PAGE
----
We recently defended a very difficult and emotive case successfully to trial. Gill Stoll discusses the importance of selecting the right experts in niche cases, and how claims managers and clinicians can help with this process.
This claim related to the tragic suicide of a young mother, who had a history of paranoid schizophrenia.
Some weeks after giving birth to her second child she suffered a relapse of her psychosis. Care was provided in her own home by the Trust over a four-day period, with practitioners attending twice daily.
Although she was noted to be overtly psychotic she denied suicidal ideation and it was her express wish to avoid hospitalisation. However, she sadly took her own life during the period of relapse.
A claim was brought on behalf of the deceased’s estate.
Breach of duty
Although the allegations were extensive, in effect it was alleged that the deceased ought to have been admitted to hospital as soon as she presented with symptoms of relapse, with criticism levied against most of the clinicians involved in her care.
In particular it was said that there had been a failure to follow the trust’s own policies for home treatment.
It was alleged that, had she been properly assessed, she would have been admitted to hospital and her death avoided.
During our initial investigations, it became clear that we would need a nursing expert who:
- Had significant hands-on experience in treating mental health patients in the community and appreciated the patient’s right to refuse to engage when well.
- Understood the interplay between a community mental health team (who are on duty from 9am to 5 pm during the week) and a crisis resolution home treatment team (who are available out of hours). In particular, the way both teams can access each other’s medical records.
- Was familiar with the role of the various members of both teams (including the consultant psychiatrist, care-co-ordinator, mental health practitioner and social worker), and what would be expected of the nursing level staff during their attendances upon the deceased.
- Knowledge of what happens at regular multi-disciplinary team meetings, in which services users on GP edit (a system allowing quick access to services) are discussed, thus raising an awareness of each individual’s particular needs.
- Had a detailed knowledge of the motivation behind the Care Programme Approach scheme, under which the deceased was being cared, and the aims of the various national and trust- specific policies in place at the time.
After approaching numerous experts, a decision was eventually taken that it would be in the trust’s best interests to seek to rely upon evidence from two nursing experts. While proportionality is always a key consideration when defending any claim for clinical negligence (and expert evidence is kept to the absolute minimum), this claim was valued at well over £700,000. As such this approach was felt to be proportionate. The court agreed and ordered that we could rely upon:
- one expert who had been involved in the development of the Care Programme Approach and its implementation and so could explain the rationale behind the scheme from a position of authority and from a national perspective; and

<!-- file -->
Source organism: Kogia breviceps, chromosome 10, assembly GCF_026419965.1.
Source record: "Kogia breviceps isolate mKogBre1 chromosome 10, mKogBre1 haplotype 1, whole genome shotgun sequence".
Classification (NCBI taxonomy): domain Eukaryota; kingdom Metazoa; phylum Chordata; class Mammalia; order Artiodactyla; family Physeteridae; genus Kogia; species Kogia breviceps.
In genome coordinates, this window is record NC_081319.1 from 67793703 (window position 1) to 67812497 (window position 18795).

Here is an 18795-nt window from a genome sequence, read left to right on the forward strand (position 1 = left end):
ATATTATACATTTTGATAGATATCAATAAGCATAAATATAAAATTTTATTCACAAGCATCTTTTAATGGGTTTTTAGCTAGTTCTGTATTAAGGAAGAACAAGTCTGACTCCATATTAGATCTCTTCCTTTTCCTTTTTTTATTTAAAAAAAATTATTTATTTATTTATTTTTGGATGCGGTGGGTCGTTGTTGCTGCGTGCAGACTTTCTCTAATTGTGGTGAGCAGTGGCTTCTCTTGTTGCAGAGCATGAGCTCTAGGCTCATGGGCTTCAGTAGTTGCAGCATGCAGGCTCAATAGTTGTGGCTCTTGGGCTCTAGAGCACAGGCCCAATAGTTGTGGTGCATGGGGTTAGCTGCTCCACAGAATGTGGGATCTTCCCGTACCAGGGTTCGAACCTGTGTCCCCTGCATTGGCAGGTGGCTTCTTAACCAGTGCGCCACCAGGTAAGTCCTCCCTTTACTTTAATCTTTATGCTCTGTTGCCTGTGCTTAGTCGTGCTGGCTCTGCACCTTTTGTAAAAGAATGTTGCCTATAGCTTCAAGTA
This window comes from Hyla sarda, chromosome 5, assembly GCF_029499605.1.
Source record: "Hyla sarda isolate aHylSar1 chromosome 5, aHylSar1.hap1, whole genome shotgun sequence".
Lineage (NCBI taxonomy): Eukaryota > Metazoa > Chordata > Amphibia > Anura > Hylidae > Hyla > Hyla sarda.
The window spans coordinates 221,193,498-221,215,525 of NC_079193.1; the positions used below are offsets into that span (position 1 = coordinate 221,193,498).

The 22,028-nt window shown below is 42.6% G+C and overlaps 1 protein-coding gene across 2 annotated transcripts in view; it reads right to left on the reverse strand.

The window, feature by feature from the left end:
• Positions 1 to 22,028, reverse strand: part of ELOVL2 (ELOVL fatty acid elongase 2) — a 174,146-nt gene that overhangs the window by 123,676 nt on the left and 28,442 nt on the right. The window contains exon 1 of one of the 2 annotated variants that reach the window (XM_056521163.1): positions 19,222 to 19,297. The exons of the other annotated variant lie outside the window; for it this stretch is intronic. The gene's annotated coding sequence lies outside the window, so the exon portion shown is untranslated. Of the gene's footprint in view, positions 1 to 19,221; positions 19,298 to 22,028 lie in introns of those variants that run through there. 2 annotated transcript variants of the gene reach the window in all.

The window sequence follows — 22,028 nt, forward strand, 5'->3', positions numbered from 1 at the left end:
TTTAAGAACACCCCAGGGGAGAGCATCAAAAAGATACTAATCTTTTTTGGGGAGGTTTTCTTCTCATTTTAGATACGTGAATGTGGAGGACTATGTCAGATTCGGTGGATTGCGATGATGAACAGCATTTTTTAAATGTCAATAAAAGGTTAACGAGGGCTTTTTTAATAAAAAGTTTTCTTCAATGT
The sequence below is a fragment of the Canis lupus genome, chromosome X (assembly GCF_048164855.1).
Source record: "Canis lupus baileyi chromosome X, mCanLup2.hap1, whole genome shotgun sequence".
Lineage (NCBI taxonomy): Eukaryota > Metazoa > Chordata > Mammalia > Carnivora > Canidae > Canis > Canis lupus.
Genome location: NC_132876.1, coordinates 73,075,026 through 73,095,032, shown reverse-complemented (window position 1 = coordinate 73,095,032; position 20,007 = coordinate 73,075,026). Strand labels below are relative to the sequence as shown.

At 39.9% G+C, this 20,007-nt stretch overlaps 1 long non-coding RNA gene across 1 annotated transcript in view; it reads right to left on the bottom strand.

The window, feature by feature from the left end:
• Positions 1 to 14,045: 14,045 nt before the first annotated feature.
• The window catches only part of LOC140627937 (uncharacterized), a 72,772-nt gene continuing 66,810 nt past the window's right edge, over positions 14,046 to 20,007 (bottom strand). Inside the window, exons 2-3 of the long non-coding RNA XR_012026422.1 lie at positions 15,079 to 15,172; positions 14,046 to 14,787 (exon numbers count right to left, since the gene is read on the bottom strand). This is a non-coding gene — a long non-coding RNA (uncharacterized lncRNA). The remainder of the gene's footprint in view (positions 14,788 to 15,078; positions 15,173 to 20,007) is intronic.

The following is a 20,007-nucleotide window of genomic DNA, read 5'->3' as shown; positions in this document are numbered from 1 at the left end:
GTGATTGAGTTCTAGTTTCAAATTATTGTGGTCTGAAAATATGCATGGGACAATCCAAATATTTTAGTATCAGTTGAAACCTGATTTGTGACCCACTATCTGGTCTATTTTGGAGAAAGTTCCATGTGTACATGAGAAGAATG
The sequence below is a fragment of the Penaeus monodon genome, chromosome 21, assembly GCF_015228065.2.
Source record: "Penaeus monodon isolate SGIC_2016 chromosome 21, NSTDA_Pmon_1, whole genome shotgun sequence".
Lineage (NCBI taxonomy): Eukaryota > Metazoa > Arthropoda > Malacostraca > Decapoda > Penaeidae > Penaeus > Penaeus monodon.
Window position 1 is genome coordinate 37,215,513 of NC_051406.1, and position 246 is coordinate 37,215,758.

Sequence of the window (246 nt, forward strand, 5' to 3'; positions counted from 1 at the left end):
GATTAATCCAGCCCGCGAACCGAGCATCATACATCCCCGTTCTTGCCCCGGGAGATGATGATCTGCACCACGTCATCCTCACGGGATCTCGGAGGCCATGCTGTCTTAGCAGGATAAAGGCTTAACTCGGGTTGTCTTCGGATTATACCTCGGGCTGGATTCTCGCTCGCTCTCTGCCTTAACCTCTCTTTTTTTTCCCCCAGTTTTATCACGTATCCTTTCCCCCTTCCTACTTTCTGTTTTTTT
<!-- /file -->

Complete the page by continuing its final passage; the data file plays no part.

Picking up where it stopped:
- another who was in current practice and could discuss the practicalities of how things worked ’on the ground’.
The matter proceeded to trial before Recorder Patrick Walker in the Liverpool County Court in September 2014.
In finding for the defendant, Recorder Walker went to great lengths to highlight that he had found all of the clinicians to have been competent, caring and professional. Indeed he expressed regret that they had had to work 'under a cloud' of allegations which did not come close to establishing negligence.
He preferred all of the defendant’s expert witnesses, finding that they were honest, careful and independent.
Have a say on expert selection
We have a comprehensive database of medico-legal experts specialising in a full spectrum of clinical practice, from A&E experts to weight loss surgeons. However occasionally we come across a case involving a niche area of practice.
For example, in this case, whilst we had nursing (and indeed mental health nurses) on our database, they were generally employed in secure or unsecure hospital units or involved in providing psychological therapies in the clinical setting, rather than in dealing with mental health patients under a Care Programme Approach in the community.
It was only through detailed discussions with the trust and the clinicians that we were able to gain an understanding of precisely the expert (or in the case experts!) we needed. Between them the chosen experts set the context in which the deceased was treated and were able to show that the care provided was in accordance with national practice and well within the standards to be expected of a community mental health team.
Clinicians often have recommendations for experts or can guide the approach to be taken, and we are always more than willing to listen – it can mean the difference between winning or losing at trial.